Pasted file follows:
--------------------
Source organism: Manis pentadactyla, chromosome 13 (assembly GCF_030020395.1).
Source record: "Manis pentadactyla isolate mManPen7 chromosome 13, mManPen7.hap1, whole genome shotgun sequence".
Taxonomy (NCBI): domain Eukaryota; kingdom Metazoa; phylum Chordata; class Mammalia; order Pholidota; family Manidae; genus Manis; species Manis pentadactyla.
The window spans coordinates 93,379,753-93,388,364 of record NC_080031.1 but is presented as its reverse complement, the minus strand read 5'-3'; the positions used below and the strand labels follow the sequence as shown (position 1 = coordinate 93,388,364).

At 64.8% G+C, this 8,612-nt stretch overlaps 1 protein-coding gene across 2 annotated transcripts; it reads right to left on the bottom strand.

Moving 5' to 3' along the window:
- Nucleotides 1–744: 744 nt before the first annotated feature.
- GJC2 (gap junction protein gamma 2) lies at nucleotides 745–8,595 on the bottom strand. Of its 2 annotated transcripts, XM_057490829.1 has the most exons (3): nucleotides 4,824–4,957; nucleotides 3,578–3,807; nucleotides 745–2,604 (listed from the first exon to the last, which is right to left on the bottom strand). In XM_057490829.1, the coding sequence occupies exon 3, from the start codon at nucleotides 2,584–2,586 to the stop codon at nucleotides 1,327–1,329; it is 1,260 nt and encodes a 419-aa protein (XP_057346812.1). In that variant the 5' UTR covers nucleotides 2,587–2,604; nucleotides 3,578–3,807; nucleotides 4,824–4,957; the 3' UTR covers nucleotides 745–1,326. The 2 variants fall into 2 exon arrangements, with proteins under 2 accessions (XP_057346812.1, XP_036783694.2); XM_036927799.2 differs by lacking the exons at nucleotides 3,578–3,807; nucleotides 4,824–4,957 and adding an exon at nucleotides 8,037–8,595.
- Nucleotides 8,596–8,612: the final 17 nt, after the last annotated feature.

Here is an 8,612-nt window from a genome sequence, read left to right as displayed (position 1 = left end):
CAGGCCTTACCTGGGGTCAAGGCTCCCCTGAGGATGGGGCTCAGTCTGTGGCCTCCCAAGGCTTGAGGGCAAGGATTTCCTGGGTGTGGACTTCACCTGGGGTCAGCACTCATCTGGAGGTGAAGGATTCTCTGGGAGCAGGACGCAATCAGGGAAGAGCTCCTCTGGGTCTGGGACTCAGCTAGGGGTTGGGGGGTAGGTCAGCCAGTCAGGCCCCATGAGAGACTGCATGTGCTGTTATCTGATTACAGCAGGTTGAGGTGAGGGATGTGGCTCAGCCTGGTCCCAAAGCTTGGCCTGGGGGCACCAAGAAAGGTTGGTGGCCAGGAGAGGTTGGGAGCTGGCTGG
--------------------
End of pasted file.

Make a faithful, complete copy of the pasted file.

Source organism: Manis pentadactyla, chromosome 13 (assembly GCF_030020395.1).
Source record: "Manis pentadactyla isolate mManPen7 chromosome 13, mManPen7.hap1, whole genome shotgun sequence".
Taxonomy (NCBI): domain Eukaryota; kingdom Metazoa; phylum Chordata; class Mammalia; order Pholidota; family Manidae; genus Manis; species Manis pentadactyla.
The window spans coordinates 93,379,753-93,388,364 of record NC_080031.1 but is presented as its reverse complement, the minus strand read 5'-3'; the positions used below and the strand labels follow the sequence as shown (position 1 = coordinate 93,388,364).

At 64.8% G+C, this 8,612-nt stretch overlaps 1 protein-coding gene across 2 annotated transcripts; it reads right to left on the bottom strand.

Moving 5' to 3' along the window:
- Nucleotides 1–744: 744 nt before the first annotated feature.
- GJC2 (gap junction protein gamma 2) lies at nucleotides 745–8,595 on the bottom strand. Of its 2 annotated transcripts, XM_057490829.1 has the most exons (3): nucleotides 4,824–4,957; nucleotides 3,578–3,807; nucleotides 745–2,604 (listed from the first exon to the last, which is right to left on the bottom strand). In XM_057490829.1, the coding sequence occupies exon 3, from the start codon at nucleotides 2,584–2,586 to the stop codon at nucleotides 1,327–1,329; it is 1,260 nt and encodes a 419-aa protein (XP_057346812.1). In that variant the 5' UTR covers nucleotides 2,587–2,604; nucleotides 3,578–3,807; nucleotides 4,824–4,957; the 3' UTR covers nucleotides 745–1,326. The 2 variants fall into 2 exon arrangements, with proteins under 2 accessions (XP_057346812.1, XP_036783694.2); XM_036927799.2 differs by lacking the exons at nucleotides 3,578–3,807; nucleotides 4,824–4,957 and adding an exon at nucleotides 8,037–8,595.
- Nucleotides 8,596–8,612: the final 17 nt, after the last annotated feature.

Here is an 8,612-nt window from a genome sequence, read left to right as displayed (position 1 = left end):
CAGGCCTTACCTGGGGTCAAGGCTCCCCTGAGGATGGGGCTCAGTCTGTGGCCTCCCAAGGCTTGAGGGCAAGGATTTCCTGGGTGTGGACTTCACCTGGGGTCAGCACTCATCTGGAGGTGAAGGATTCTCTGGGAGCAGGACGCAATCAGGGAAGAGCTCCTCTGGGTCTGGGACTCAGCTAGGGGTTGGGGGGTAGGTCAGCCAGTCAGGCCCCATGAGAGACTGCATGTGCTGTTATCTGATTACAGCAGGTTGAGGTGAGGGATGTGGCTCAGCCTGGTCCCAAAGCTTGGCCTGGGGGCACCAAGAAAGGTTGGTGGCCAGGAGAGGTTGGGAGCTGGCTGG